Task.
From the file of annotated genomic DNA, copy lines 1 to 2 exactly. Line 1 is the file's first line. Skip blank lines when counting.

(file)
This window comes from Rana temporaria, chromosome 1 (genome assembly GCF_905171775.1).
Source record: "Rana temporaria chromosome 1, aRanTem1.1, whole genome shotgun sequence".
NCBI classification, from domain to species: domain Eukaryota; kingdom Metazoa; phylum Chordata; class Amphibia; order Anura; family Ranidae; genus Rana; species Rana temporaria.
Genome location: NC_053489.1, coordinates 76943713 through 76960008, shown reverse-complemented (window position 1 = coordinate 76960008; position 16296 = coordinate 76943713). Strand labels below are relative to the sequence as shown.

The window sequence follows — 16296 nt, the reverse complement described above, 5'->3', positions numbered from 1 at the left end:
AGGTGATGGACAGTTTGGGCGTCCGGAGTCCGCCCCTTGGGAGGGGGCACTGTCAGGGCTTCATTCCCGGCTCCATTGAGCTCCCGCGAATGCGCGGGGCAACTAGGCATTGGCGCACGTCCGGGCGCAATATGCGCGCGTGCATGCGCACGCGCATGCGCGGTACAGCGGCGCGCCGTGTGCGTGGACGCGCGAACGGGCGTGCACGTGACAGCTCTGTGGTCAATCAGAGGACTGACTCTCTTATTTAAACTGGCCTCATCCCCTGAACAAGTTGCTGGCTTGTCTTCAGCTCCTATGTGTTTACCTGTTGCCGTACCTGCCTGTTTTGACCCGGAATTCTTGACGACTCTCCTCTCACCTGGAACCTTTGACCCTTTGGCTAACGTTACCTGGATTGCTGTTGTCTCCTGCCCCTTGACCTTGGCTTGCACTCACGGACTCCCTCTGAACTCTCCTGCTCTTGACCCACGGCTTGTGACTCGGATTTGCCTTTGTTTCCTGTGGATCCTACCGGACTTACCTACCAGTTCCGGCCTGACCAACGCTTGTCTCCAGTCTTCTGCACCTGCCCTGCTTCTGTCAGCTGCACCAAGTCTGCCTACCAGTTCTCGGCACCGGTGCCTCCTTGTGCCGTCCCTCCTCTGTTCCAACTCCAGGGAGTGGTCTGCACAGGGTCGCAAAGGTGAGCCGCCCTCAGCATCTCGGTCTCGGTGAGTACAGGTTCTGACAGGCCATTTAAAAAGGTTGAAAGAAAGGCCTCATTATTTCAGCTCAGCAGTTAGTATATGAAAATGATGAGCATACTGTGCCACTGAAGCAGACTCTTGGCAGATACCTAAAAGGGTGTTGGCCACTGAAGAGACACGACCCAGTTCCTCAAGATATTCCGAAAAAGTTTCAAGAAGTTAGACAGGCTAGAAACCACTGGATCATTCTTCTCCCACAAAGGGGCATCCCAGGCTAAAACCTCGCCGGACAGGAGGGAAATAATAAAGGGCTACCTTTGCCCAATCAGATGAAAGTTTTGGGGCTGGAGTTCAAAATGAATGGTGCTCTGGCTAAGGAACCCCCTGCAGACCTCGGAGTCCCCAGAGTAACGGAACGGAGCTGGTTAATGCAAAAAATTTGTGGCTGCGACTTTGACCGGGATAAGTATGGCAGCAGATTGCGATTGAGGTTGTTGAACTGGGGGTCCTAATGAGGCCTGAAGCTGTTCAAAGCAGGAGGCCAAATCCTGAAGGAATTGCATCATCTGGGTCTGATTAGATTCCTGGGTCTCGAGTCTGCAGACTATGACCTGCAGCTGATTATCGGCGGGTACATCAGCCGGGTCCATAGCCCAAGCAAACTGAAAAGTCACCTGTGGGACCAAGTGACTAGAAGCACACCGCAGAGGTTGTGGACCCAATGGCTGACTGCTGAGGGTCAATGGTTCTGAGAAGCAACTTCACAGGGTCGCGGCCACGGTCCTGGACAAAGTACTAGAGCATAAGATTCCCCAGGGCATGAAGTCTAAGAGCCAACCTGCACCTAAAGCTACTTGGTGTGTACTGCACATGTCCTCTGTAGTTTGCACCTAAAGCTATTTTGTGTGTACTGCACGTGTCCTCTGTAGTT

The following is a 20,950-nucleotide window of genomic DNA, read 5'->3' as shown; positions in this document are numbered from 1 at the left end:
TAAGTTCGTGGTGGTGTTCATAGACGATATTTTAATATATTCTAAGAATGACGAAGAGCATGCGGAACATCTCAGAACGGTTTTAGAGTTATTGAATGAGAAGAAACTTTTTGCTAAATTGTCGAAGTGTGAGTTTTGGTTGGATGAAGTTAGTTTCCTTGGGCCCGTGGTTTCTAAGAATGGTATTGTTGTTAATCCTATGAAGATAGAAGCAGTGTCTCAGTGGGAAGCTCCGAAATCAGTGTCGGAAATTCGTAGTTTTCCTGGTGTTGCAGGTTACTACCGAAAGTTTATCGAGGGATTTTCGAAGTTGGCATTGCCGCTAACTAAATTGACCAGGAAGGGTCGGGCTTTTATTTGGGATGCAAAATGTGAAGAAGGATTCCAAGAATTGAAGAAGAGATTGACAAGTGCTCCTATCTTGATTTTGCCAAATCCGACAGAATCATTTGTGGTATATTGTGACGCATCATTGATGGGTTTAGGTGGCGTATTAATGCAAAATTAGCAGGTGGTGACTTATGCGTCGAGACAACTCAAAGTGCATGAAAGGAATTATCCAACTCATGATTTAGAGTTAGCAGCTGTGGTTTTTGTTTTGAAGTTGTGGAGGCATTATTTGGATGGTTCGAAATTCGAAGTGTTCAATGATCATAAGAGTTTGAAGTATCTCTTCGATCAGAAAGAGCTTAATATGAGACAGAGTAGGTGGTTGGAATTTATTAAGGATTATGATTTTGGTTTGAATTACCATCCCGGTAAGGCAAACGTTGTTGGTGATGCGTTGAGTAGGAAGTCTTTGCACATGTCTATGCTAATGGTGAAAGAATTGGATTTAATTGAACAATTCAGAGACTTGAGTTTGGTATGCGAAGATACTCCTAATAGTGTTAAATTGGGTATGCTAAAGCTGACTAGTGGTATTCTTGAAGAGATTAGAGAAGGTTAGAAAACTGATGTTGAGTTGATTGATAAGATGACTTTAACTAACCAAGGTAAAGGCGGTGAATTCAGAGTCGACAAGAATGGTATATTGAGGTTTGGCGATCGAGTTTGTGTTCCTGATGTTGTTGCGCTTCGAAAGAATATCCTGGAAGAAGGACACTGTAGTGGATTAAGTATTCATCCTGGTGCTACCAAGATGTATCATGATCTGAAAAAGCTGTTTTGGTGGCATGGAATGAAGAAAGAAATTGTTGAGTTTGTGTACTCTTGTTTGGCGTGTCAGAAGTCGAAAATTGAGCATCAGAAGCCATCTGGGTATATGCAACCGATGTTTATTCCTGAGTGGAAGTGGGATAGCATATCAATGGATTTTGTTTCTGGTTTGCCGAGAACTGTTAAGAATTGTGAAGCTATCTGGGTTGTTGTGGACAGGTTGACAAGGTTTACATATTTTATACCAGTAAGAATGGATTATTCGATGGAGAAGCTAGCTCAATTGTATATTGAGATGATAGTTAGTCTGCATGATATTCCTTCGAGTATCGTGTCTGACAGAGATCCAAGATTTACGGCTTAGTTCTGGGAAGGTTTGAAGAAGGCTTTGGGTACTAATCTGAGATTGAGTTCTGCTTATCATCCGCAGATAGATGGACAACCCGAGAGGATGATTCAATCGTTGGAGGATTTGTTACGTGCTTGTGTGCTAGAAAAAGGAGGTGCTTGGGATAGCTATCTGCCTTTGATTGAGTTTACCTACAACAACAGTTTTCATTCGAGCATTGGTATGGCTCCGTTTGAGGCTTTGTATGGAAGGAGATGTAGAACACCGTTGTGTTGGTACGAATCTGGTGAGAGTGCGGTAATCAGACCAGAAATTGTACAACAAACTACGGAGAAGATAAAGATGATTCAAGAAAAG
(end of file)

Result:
This window comes from Rana temporaria, chromosome 1 (genome assembly GCF_905171775.1).
Source record: "Rana temporaria chromosome 1, aRanTem1.1, whole genome shotgun sequence".